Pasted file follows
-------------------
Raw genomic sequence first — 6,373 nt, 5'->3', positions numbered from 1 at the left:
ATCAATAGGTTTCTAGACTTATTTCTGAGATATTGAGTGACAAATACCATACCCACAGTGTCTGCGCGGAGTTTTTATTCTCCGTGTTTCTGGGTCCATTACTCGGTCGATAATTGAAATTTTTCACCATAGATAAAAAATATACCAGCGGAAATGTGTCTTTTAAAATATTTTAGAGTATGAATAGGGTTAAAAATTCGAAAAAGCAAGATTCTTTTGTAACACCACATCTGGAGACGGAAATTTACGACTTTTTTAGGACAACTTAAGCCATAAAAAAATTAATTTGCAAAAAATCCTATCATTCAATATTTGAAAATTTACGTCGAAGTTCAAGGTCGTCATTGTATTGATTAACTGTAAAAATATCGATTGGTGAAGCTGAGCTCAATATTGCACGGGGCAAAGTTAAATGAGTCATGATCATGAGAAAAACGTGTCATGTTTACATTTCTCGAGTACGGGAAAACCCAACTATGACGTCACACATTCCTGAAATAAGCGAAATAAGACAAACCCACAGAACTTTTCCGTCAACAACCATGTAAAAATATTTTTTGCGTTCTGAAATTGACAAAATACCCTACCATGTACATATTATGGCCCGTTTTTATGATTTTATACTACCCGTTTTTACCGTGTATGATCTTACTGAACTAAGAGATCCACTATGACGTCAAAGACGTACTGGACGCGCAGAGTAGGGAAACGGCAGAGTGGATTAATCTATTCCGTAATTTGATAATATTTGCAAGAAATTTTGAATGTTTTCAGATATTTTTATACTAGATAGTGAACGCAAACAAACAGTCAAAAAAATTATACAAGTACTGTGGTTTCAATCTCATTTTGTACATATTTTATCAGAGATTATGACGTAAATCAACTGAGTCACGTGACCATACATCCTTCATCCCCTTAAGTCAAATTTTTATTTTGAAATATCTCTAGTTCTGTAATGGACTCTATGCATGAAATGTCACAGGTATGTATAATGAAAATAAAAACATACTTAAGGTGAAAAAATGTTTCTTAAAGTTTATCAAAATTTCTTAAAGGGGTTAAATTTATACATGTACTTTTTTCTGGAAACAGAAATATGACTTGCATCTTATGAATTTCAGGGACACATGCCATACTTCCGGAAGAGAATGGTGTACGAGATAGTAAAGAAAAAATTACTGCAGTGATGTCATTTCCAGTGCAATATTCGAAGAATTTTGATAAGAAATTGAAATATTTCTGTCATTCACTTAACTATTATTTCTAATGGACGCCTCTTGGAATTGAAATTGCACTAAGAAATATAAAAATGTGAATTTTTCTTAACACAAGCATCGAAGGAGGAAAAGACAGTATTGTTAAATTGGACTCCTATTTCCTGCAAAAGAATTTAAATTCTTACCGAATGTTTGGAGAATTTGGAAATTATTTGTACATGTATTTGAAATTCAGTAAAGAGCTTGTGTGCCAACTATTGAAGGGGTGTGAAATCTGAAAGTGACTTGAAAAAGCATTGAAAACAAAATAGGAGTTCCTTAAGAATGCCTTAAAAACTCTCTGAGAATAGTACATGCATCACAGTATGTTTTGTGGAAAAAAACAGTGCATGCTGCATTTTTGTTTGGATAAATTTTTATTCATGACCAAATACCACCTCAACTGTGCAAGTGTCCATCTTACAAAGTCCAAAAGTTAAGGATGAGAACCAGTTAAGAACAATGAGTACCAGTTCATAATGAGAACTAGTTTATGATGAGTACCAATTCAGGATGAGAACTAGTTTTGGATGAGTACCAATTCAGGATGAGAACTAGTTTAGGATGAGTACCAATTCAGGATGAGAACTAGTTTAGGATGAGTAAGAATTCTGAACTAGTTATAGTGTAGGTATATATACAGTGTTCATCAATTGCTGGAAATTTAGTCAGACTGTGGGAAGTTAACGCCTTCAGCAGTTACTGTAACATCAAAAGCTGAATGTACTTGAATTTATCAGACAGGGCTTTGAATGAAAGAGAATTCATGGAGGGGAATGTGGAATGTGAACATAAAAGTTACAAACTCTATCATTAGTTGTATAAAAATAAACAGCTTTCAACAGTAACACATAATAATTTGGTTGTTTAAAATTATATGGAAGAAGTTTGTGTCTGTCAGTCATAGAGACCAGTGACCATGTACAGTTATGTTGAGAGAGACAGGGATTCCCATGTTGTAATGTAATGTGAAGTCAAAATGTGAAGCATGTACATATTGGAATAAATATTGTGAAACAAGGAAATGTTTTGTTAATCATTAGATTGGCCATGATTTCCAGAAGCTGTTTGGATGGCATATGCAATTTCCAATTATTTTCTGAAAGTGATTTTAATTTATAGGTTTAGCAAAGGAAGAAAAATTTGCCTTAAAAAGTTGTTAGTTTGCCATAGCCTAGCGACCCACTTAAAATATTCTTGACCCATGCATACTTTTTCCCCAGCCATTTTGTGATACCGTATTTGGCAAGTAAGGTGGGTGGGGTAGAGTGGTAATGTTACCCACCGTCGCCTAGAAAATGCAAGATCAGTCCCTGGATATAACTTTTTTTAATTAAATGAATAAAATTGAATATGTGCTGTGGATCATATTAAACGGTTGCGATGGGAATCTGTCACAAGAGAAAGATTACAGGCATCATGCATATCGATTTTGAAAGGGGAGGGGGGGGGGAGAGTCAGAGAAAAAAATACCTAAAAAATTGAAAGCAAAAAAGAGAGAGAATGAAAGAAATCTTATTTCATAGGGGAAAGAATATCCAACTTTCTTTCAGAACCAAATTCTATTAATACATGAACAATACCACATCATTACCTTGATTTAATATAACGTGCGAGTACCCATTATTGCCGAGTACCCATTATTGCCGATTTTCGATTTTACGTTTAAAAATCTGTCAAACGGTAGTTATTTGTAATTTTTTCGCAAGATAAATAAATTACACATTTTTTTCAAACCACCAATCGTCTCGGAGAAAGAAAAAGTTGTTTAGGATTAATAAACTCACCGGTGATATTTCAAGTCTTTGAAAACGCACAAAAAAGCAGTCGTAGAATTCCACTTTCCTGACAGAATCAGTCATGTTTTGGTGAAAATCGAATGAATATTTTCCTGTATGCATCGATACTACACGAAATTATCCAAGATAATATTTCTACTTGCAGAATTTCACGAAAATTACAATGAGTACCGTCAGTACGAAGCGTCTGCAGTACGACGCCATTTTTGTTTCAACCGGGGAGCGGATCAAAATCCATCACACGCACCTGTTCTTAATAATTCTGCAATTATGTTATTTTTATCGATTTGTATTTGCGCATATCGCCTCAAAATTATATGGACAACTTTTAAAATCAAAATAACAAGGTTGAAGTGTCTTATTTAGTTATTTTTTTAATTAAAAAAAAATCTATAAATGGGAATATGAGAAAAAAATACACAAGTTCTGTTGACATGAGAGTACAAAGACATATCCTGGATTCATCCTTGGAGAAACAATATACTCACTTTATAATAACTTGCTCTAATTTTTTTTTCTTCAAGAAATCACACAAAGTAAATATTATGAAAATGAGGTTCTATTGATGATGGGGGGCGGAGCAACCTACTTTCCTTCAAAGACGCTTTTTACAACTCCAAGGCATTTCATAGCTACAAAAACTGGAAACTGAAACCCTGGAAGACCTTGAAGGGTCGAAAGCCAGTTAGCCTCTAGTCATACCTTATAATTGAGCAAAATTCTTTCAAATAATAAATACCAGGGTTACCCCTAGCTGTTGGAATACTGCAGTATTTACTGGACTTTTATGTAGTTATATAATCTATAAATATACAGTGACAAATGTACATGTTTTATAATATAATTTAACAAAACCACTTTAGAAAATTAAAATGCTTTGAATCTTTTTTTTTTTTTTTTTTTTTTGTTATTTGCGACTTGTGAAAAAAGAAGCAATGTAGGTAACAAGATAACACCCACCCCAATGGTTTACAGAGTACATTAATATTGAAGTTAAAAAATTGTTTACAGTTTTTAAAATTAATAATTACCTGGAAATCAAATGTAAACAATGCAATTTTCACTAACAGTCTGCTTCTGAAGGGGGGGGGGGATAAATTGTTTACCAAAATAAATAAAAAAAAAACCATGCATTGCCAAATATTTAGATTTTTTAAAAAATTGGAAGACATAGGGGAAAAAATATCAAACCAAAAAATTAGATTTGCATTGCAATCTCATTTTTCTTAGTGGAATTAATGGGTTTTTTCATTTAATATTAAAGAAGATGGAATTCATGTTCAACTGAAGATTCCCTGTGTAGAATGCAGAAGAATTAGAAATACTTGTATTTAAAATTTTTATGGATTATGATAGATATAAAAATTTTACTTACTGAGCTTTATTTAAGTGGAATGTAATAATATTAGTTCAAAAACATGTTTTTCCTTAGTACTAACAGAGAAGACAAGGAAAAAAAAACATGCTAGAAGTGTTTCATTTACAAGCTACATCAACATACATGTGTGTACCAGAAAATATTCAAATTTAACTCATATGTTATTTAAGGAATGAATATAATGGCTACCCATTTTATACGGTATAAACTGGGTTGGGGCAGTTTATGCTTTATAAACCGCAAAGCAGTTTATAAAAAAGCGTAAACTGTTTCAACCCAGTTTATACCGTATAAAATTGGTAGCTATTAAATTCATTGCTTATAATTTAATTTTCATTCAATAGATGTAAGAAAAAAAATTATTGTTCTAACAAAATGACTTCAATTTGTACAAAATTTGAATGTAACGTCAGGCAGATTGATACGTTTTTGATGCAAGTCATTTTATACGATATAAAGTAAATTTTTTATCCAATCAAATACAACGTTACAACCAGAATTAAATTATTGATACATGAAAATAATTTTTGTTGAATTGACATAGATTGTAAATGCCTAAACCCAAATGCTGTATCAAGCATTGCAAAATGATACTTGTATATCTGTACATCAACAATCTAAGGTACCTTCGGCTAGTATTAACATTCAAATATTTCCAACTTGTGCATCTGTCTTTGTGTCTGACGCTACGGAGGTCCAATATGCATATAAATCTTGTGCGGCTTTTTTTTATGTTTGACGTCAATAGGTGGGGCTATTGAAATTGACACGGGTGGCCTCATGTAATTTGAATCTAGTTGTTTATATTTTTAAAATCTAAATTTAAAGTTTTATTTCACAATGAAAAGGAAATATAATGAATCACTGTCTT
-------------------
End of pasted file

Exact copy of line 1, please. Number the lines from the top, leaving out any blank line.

Raw genomic sequence first — 6,373 nt, 5'->3', positions numbered from 1 at the left: